What were Lincoln's motives in deciding for general emancipation? The emancipation itself changed the nature of the war. It reflected a fundamental change in Lincoln's own thinking about the relationship of slavery to the war as well as the future place of black people in American life. The point is not that Lincoln freed four million slaves with a stroke of the pen, but that the Proclamation was a key moment in the complex and prolonged historical process that led to the end of slavery in the United States, with consequences to the present.The seminar will be held at the Woodrow Wilson Center, 6th Floor Moynihan Boardroom, in the Ronald Reagan Building, in Washington, D.C. Reservations are requested because of limited seating: HAPP@wilsoncenter.org or 202-691-4166. A photo is ID required for admittance to the building.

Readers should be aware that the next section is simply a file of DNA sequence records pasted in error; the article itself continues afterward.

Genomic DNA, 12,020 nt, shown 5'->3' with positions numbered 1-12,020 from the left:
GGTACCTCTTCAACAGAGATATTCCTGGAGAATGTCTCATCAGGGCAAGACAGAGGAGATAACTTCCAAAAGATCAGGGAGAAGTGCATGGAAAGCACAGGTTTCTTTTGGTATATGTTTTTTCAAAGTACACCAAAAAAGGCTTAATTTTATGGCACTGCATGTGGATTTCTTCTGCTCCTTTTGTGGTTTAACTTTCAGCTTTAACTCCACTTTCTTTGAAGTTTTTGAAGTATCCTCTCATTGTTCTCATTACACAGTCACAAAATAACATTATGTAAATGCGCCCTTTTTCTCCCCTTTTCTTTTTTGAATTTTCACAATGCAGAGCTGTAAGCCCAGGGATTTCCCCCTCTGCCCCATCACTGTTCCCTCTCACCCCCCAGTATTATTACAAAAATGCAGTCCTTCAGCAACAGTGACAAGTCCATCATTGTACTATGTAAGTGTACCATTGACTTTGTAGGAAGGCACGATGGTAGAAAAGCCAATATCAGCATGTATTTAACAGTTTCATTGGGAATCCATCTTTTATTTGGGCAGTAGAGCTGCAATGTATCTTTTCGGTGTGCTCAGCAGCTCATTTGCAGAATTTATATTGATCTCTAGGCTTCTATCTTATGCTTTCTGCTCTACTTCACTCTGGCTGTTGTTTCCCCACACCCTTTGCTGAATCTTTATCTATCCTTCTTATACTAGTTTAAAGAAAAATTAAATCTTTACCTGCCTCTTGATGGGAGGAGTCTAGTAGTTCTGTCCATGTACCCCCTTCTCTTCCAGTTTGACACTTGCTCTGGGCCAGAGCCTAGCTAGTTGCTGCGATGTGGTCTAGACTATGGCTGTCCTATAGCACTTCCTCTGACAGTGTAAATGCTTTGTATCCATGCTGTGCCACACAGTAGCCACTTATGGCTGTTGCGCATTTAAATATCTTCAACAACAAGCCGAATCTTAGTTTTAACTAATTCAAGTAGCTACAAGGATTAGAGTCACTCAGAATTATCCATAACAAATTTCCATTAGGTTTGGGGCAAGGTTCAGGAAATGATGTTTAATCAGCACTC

Monday, January 21, 2013
Foner to Lecture on the Emancipation Proclamation
Posted by Dan Ernst
On Monday January 28, 2013, at 4:00 p.m., Eric Foner, the DeWitt Clinton Professor of History at Columbia University and a Past President of the American Historical Association, will speak to the Washington History Seminar on the topic, The Significance of Lincoln's Emancipation Proclamation for America: